Virtua Fighter 2 Review

Back in the ’90s when arcades were still alive, several franchises largely defined the fighting genre. Mortal Kombat and Street Fighter lead the 2-D end of things, while Tekken and Virtua Fighter gave shape to the emerging 3-D fighting subgenre.

Virtua Fighter 2 is a legendary fighter because it shell-shocked fighting heads everywhere. Not only did it provide tons of depth to be discovered with hours of experimentation, but it was also a technical marvel, featuring fluid animation at an unflinching 60 frames per second. When we heard Sega was bringing Virtua Fighter 2 to iOS, the nostalgia factor had us buzzing with anticipation. Make no mistake, Virtua Fighter 2 has arrived, but there’s a big fat asterisk next to it that will probably be a deal-breaker for most.

Crouching Tiger, Shoddy Port.

To cut to the chase, this isn’t a port of the game we all fondly remember from the arcades. Sega chose to port over the half-assed 2-D version of the game that was released on Sega Genesis in 1996. That means missing characters, no 3-D arenas, incomplete move sets, and very limited customization options. It’s disappointing to say the least, but we’re going to review the game we have instead of the game we wish we did.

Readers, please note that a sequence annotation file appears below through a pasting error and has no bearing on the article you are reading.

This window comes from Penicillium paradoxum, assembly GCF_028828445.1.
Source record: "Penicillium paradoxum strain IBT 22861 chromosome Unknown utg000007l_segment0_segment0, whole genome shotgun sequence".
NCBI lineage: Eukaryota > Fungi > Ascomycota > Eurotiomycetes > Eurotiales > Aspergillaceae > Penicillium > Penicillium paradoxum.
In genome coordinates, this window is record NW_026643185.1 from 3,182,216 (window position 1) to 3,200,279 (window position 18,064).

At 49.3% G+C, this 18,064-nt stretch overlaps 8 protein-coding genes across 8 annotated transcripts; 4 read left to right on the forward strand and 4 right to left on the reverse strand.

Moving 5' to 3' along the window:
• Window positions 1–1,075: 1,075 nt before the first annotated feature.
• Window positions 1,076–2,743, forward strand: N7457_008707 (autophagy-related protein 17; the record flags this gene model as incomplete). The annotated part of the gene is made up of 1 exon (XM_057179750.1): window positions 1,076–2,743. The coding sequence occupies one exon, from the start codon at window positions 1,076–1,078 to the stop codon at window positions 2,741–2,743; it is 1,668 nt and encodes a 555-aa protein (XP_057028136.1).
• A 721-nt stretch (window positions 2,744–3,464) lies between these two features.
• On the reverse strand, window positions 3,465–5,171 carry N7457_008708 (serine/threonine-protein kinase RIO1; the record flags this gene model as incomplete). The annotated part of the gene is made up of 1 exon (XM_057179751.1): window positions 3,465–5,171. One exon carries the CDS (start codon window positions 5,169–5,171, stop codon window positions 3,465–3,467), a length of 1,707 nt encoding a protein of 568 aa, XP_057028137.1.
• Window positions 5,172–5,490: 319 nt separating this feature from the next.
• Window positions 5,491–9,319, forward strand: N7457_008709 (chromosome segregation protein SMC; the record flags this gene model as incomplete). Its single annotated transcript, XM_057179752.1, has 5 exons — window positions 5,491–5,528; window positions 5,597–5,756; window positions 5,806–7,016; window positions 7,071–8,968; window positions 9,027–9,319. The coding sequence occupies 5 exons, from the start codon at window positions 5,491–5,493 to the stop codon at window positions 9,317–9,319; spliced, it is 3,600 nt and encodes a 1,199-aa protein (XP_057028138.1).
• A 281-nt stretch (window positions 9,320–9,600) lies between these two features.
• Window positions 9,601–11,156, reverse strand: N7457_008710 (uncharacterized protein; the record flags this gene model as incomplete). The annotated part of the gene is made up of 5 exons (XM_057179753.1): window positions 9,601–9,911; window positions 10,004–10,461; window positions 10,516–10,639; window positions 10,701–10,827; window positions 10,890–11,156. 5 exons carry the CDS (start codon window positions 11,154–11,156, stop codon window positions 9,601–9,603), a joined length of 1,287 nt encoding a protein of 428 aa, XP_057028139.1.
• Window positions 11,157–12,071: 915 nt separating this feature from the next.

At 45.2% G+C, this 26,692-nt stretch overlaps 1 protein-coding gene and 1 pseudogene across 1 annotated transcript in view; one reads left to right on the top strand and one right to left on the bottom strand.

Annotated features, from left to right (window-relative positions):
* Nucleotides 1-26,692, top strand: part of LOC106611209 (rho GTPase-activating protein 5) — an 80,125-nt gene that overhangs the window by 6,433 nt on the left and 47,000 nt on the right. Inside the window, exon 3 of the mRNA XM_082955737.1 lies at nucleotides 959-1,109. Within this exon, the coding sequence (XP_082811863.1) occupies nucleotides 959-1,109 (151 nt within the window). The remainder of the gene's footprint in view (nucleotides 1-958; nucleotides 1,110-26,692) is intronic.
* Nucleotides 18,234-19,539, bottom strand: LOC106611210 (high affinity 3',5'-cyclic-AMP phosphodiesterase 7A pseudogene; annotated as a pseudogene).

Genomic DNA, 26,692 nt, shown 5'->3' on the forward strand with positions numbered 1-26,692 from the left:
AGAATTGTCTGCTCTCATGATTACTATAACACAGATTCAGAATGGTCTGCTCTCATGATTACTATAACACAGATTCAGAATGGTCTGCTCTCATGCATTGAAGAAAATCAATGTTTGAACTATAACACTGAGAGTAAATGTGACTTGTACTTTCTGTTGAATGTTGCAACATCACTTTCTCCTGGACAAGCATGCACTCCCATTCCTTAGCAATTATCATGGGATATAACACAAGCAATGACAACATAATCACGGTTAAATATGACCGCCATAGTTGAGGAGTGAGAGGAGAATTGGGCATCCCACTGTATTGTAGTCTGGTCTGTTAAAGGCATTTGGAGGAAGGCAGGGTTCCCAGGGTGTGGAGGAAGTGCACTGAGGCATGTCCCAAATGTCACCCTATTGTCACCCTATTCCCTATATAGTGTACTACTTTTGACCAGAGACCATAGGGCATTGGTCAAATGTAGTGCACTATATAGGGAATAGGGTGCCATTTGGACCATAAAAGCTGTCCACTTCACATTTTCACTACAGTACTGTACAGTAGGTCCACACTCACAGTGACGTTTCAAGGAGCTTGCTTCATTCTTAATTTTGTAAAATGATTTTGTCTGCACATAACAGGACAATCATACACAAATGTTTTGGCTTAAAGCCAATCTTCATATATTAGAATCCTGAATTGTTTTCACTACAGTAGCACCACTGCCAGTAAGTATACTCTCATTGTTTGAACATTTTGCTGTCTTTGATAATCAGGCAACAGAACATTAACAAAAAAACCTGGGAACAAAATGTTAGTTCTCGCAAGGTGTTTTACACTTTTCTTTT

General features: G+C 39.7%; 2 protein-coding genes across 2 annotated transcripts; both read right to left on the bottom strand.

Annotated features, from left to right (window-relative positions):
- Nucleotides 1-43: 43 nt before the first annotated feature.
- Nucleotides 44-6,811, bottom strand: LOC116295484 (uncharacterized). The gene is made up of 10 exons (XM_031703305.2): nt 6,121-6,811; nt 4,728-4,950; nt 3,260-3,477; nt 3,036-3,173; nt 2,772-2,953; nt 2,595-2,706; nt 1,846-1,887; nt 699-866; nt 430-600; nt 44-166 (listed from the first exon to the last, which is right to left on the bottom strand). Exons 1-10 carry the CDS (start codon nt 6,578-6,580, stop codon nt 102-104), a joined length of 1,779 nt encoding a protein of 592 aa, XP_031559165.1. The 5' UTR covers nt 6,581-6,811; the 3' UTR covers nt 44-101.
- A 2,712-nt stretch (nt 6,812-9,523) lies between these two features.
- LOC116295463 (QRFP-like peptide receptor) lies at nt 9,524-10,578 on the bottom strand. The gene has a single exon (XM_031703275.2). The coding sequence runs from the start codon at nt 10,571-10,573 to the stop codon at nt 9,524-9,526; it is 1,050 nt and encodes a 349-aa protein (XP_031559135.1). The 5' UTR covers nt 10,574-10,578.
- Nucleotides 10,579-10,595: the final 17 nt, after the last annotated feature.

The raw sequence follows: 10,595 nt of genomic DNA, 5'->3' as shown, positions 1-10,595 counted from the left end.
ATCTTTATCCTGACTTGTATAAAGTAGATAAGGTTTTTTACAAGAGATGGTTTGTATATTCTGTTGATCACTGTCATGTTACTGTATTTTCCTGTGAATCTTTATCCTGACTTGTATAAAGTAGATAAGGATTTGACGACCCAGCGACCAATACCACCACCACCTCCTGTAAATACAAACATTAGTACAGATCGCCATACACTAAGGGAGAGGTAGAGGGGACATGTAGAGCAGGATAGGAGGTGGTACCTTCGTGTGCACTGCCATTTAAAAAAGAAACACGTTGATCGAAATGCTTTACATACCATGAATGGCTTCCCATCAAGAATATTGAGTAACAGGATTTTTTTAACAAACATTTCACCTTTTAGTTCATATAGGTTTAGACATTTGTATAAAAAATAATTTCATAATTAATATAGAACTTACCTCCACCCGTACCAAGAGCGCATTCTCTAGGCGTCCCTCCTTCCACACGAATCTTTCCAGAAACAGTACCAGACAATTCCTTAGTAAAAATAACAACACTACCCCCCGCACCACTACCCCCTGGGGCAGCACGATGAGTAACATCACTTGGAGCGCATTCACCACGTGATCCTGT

The scope of Virtua Fighter 2 is embarrassing by today’s standards. Featuring only an Arcade Mode and a Bluetooth enabled multiplayer add-on, there’s not much to do here. You can beat the game in 10 minutes, and there’s not even an option to change the CPU difficulty to lengthen things. The control scheme is predictable, with a translucent control pad and the three-button configuration that the Genesis is most known for. Pulling off moves and combos on the buttons isn’t a big problem, but the control pad isn’t as responsive as it should be, particularly on jumps and diagonals. The lack of true 3-D combat removes some of the more contextual attacks and throws that are still ingrained in our muscle memory.

Sonic Boof!

A 2-D game originally designed for Genesis will usually look a bit dated on a Retina display iDevice, and Virtua Fighter 2 is no exception. The game’s performance is smooth enough, but there’s a very muddy quality to the visuals. We wouldn’t go as far to suggest that it’s ugly, but it’s close, especially considering competition like Street Fighter IV.

The moral of this story is to not support quick and dirty ports like this. Any of the latest iOS platforms are more than capable of a true version of Virtua Fighter 2. If you’re desperate to have some version of Virtua Fighter on your phone, this might be an acceptable scratch for that itch. Otherwise, this game is nothing exceptional. There’s nothing like the real thing, and this crappy port brings even more credence to that saying.

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